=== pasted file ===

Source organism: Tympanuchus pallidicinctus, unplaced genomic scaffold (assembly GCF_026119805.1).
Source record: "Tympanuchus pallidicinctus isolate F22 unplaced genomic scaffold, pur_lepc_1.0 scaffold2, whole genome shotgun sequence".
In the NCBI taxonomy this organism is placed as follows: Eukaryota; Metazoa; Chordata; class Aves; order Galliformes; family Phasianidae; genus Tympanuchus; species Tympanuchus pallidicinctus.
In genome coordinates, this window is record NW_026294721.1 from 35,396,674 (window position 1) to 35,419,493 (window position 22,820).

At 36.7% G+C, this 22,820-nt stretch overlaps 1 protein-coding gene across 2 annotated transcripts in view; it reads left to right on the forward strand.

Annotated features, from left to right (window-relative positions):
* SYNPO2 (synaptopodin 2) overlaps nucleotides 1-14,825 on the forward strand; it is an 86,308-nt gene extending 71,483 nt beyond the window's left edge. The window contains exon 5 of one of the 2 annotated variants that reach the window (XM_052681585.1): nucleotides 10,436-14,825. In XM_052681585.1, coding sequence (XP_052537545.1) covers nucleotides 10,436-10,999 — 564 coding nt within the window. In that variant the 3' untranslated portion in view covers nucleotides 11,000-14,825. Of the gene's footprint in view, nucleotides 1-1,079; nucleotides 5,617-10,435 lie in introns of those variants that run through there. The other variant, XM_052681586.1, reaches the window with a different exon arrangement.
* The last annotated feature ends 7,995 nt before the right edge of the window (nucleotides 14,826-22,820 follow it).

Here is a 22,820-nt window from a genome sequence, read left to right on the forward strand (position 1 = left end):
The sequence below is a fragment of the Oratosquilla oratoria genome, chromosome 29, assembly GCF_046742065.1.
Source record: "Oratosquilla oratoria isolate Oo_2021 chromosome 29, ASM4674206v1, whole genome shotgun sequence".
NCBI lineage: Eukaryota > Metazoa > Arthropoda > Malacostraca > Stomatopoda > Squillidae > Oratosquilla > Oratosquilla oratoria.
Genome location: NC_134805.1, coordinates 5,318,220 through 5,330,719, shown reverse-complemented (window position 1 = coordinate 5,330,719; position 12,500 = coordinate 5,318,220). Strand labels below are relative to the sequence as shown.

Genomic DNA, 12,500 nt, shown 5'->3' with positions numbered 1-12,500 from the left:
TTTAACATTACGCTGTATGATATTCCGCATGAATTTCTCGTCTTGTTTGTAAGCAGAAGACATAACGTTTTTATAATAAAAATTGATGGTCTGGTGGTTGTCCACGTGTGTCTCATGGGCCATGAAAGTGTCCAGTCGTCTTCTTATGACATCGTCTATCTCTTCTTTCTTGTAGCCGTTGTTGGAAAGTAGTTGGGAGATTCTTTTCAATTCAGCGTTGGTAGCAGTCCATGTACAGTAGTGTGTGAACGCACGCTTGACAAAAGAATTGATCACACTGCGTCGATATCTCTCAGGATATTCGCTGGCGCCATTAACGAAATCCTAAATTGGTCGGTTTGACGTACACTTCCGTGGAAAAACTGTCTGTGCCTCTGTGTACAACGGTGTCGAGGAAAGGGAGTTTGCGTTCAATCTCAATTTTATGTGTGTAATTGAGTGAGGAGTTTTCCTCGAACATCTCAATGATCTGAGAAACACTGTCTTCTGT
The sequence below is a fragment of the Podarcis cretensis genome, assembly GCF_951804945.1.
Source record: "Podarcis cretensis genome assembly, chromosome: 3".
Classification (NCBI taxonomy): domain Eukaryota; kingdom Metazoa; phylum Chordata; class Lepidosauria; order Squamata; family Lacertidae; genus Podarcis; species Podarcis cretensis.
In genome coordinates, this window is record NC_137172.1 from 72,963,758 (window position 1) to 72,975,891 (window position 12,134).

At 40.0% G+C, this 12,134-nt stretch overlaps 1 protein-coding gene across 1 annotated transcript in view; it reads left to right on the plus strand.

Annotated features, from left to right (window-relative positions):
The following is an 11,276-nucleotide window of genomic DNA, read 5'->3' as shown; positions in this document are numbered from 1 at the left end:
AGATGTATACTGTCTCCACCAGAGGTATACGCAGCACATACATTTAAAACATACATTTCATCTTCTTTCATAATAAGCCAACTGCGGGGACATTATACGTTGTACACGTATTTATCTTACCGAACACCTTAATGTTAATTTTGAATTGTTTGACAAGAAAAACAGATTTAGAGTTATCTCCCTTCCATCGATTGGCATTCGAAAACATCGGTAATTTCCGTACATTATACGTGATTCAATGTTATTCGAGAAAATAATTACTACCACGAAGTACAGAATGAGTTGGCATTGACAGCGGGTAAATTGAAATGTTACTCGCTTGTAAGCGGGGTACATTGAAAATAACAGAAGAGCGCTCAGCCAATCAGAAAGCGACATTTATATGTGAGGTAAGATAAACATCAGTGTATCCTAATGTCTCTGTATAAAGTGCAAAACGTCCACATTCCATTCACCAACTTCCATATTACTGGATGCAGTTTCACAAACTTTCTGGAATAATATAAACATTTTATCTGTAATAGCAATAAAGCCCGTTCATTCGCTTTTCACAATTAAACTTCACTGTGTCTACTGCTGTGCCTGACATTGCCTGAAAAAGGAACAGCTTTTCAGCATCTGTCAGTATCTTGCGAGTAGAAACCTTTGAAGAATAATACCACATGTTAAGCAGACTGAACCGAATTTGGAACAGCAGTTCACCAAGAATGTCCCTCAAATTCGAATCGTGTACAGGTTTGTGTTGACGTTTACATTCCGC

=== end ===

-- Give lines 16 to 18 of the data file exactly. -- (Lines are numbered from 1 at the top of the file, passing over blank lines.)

The sequence below is a fragment of the Podarcis cretensis genome, assembly GCF_951804945.1.
Source record: "Podarcis cretensis genome assembly, chromosome: 3".
Classification (NCBI taxonomy): domain Eukaryota; kingdom Metazoa; phylum Chordata; class Lepidosauria; order Squamata; family Lacertidae; genus Podarcis; species Podarcis cretensis.